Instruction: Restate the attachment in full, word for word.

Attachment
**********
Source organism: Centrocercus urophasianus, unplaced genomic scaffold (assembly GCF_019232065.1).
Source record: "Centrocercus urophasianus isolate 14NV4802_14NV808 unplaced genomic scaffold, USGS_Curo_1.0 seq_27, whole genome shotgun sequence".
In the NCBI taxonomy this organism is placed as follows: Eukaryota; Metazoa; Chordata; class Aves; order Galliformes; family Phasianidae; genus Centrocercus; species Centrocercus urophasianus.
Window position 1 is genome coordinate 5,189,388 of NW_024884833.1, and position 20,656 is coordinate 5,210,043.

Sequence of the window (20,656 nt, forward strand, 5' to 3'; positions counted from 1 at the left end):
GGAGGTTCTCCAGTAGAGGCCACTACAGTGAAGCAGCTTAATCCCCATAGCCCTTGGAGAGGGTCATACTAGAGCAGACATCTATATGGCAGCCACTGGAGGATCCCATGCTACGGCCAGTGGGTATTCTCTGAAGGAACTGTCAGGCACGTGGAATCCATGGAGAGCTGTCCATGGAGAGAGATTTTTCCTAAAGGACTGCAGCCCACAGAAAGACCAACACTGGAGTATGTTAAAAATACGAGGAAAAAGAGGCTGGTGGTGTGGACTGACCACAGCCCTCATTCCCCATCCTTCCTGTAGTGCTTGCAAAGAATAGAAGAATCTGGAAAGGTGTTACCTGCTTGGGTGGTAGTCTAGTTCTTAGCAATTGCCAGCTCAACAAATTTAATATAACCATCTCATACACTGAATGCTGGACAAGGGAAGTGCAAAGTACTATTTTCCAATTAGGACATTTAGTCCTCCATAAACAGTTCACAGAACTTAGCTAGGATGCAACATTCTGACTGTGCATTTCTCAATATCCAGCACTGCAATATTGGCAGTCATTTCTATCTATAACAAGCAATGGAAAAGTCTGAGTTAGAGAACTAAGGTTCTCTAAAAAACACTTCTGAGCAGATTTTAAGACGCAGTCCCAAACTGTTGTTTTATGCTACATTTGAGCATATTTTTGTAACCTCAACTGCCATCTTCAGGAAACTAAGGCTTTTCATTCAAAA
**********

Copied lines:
Source organism: Centrocercus urophasianus, unplaced genomic scaffold (assembly GCF_019232065.1).
Source record: "Centrocercus urophasianus isolate 14NV4802_14NV808 unplaced genomic scaffold, USGS_Curo_1.0 seq_27, whole genome shotgun sequence".
In the NCBI taxonomy this organism is placed as follows: Eukaryota; Metazoa; Chordata; class Aves; order Galliformes; family Phasianidae; genus Centrocercus; species Centrocercus urophasianus.
Window position 1 is genome coordinate 5,189,388 of NW_024884833.1, and position 20,656 is coordinate 5,210,043.

Sequence of the window (20,656 nt, forward strand, 5' to 3'; positions counted from 1 at the left end):
GGAGGTTCTCCAGTAGAGGCCACTACAGTGAAGCAGCTTAATCCCCATAGCCCTTGGAGAGGGTCATACTAGAGCAGACATCTATATGGCAGCCACTGGAGGATCCCATGCTACGGCCAGTGGGTATTCTCTGAAGGAACTGTCAGGCACGTGGAATCCATGGAGAGCTGTCCATGGAGAGAGATTTTTCCTAAAGGACTGCAGCCCACAGAAAGACCAACACTGGAGTATGTTAAAAATACGAGGAAAAAGAGGCTGGTGGTGTGGACTGACCACAGCCCTCATTCCCCATCCTTCCTGTAGTGCTTGCAAAGAATAGAAGAATCTGGAAAGGTGTTACCTGCTTGGGTGGTAGTCTAGTTCTTAGCAATTGCCAGCTCAACAAATTTAATATAACCATCTCATACACTGAATGCTGGACAAGGGAAGTGCAAAGTACTATTTTCCAATTAGGACATTTAGTCCTCCATAAACAGTTCACAGAACTTAGCTAGGATGCAACATTCTGACTGTGCATTTCTCAATATCCAGCACTGCAATATTGGCAGTCATTTCTATCTATAACAAGCAATGGAAAAGTCTGAGTTAGAGAACTAAGGTTCTCTAAAAAACACTTCTGAGCAGATTTTAAGACGCAGTCCCAAACTGTTGTTTTATGCTACATTTGAGCATATTTTTGTAACCTCAACTGCCATCTTCAGGAAACTAAGGCTTTTCATTCAAAA